On Clive Palmer

Clive Palmer can’t stay out of the news. Winning Senate seats and establishing his franchise in the NT make it almost seem like he is part of the establishment.

This has some progressives wearing a wry smile. Unlike John Howard in 2004, Tony Abbott has no majority in the Senate. While Julia Gillard had to deal with a handful of disparate interests in the House, Abbott has to deal with Palmer, the DLP, the Libertarians and Family First. Welcome to your comeuppance I suppose.

Yet we should not be smiling. Harm to Tony Abbott and the Liberal Party is not an automatic win for the Labor Party. If the prevailing belief amongst hardcore political types is ‘politics as a zero-sum game’, we should reject this as wrong and damaging.

First, money in politics does not end well for progressives. The only reason Clive Palmer is strutting around the country, laying waste to politics as normal is cash. He has it and others don’t. He isn’t worried about it.

Perhaps this precedent is unlikely to be copied, especially on this scale. However Palmer has laid out the blueprint for candidates sniffing the disaffected vote. He is to political representation to what the anti-mining tax campaign was to political campaigning. Loud, brash, advantageous. This is not something to smile about. The uber-wealthy predominantly care not for progressive concerns. Political representation of this type ends up as an anti-politics. This is an anathema to Australian progressivism, whether it be social democrats or labourites. The government exists to help people, not as some kind of institution bought and sold for individual gain.

On Palmer specifically, while he may end up effecting some policy in a manner progressives would cheer (Parental leave, Direct Action), do not forget this is not a man driven by a holistic set of preferences and an ethical framework. He is irrational and driven by his personal animosity against the Liberal Party. All one needs to do is look at his previous record of political donations.

If this is something to cheer for in modern Australian politics, count me out. From the recent WA by-election, I would’ve preferred to see 3 Libs, 2 ALP and 1 Green than anything to do with the PUP. The PUP are a presence in Australian politics unlike other anti-establishment parties and they not a positive for the ability of Parliament to function effectively.

The Liberal Party under Tony Abbott might be reactionary and heavily conservative. But they have a set of beliefs which is articulated relatively clearly. They present an option for political representation. They are predictable to their supporters and opponents alike. Kevin Andrews and Eric Abetz represent more conservative public attitudes while Malcolm Turnbull and Joe Hockey represent a more affluent, ‘liberal’ attitude.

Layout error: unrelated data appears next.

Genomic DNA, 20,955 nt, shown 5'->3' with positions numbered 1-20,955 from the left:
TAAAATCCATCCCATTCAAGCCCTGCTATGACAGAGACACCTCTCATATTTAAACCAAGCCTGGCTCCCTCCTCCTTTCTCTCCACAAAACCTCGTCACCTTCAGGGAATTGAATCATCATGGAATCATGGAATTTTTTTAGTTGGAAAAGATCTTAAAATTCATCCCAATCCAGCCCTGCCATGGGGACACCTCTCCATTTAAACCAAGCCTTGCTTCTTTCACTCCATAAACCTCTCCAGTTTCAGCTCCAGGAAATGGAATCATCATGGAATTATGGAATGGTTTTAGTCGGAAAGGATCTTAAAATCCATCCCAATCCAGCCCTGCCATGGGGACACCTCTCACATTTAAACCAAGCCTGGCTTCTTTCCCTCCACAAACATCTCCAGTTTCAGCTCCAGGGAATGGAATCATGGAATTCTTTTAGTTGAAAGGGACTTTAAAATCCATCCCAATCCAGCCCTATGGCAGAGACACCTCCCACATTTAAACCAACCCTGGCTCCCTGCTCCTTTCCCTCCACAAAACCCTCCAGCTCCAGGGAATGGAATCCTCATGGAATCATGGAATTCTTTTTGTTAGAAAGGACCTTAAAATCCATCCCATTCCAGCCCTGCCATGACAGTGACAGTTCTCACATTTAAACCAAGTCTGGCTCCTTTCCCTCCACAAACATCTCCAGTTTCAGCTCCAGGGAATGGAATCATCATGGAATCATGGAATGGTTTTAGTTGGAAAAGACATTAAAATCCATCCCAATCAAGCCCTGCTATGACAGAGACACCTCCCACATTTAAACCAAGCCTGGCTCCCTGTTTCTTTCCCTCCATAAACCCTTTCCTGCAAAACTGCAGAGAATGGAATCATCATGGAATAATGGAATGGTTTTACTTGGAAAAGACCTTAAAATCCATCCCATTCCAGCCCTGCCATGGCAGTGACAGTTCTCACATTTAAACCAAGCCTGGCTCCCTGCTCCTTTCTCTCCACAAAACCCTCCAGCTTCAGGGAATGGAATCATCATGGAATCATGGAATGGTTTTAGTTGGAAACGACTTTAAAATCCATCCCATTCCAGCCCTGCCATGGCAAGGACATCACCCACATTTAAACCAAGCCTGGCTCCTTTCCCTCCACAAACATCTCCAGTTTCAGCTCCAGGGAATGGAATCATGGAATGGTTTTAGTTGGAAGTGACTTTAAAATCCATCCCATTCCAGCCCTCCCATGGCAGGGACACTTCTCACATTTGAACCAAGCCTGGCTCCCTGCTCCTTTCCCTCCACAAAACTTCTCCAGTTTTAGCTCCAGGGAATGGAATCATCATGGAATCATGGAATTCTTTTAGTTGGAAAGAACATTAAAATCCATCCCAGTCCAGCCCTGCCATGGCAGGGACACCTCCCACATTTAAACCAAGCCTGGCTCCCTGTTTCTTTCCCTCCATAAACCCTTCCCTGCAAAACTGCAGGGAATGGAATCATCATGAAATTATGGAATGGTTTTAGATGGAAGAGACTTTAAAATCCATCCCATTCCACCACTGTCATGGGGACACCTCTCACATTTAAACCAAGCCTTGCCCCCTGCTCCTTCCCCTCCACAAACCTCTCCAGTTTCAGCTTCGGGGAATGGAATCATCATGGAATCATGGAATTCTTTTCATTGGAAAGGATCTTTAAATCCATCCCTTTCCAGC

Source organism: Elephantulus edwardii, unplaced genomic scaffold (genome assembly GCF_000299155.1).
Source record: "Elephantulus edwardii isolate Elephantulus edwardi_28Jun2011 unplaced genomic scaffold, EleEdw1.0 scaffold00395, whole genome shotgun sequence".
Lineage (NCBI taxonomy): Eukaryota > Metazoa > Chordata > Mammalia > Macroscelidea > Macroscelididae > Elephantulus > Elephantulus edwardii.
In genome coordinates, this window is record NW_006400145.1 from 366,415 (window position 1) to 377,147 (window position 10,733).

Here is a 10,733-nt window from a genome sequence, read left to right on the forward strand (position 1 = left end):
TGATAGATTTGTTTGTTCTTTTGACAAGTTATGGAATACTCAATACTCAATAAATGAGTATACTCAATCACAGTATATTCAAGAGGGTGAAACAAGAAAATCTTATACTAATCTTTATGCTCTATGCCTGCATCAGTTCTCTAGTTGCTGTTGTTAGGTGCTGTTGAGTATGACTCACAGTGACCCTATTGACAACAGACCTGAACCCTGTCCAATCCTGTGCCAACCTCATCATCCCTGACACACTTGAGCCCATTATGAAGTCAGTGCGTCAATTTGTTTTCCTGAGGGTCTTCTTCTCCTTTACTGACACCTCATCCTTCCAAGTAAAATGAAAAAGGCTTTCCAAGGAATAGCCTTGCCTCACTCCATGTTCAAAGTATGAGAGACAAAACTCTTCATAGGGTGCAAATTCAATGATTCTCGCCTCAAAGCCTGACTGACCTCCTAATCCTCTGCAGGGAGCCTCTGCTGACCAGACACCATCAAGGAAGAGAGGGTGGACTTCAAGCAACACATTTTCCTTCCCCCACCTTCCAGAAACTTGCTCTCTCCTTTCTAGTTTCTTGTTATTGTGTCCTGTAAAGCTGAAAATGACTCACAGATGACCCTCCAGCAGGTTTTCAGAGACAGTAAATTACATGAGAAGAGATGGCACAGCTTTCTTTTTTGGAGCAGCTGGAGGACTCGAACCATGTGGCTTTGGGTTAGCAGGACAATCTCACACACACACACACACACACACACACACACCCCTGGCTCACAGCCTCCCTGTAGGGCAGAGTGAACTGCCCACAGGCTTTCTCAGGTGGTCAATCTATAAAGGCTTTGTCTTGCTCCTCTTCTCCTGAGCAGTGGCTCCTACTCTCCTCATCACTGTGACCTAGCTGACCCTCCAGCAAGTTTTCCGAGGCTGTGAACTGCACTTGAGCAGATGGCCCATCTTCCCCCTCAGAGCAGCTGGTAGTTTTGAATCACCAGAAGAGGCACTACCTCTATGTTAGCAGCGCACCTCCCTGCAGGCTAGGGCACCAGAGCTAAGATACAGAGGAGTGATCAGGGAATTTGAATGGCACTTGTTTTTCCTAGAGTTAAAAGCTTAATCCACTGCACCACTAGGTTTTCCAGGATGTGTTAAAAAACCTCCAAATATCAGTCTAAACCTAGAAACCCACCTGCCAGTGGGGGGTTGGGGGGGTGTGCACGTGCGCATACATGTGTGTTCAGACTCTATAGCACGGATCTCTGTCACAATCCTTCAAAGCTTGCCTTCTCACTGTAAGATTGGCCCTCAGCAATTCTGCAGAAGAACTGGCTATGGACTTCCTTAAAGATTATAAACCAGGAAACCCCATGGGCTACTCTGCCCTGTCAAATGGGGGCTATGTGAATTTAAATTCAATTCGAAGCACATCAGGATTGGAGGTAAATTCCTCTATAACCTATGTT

Clive Palmer does not represent such a constituency. His supporters, which at the WA by-election were numerous, are not a group of like minded people seeking the improvement of Australian public policy. They are disappointed by the status quo, sick of mainstream politics and easily roused by millions of dollars. Some say, who can blame these supporters for their stance. Others tut-tut their political ignorance.

Whatever one thinks of such a high number of people voting for the PUP, the sheer number means we all should think carefully about what this actually means, instead of simply smiling about the impact on Tony Abbott and the government.

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2 thoughts on “On Clive Palmer

  1. Completely agree that we need to think about it carefully. Palmer represents a “pox on both your houses” attitude and a strategy of pointing out Palmer’s inconsistencies or how he is loose with the facts won’t work. Those disillusioned with politics already think politicans are all self-interested liars.

    I’d also add that progressives should recognise that an “anti-politics” populism is gaining traction in other parts of the Western world to the point that it is challenging the traditional major parties in support. We need to look at how sister parties are tackling the populist challenge and what works as big danger is that voters who dislike Abbott will not necessarily vote for the Labor Party. We’ve seen that from the WA Senate election and that vote for Palmer could return to the LNP through preferences.

    • Thanks for the comment Oz.

      I should have noted the worldwide impact – well highlighted. Immigration in Western Europe is one of the defining issues of ‘anti-politics’ at the moment and, to put it mildly, it’s terrifying.

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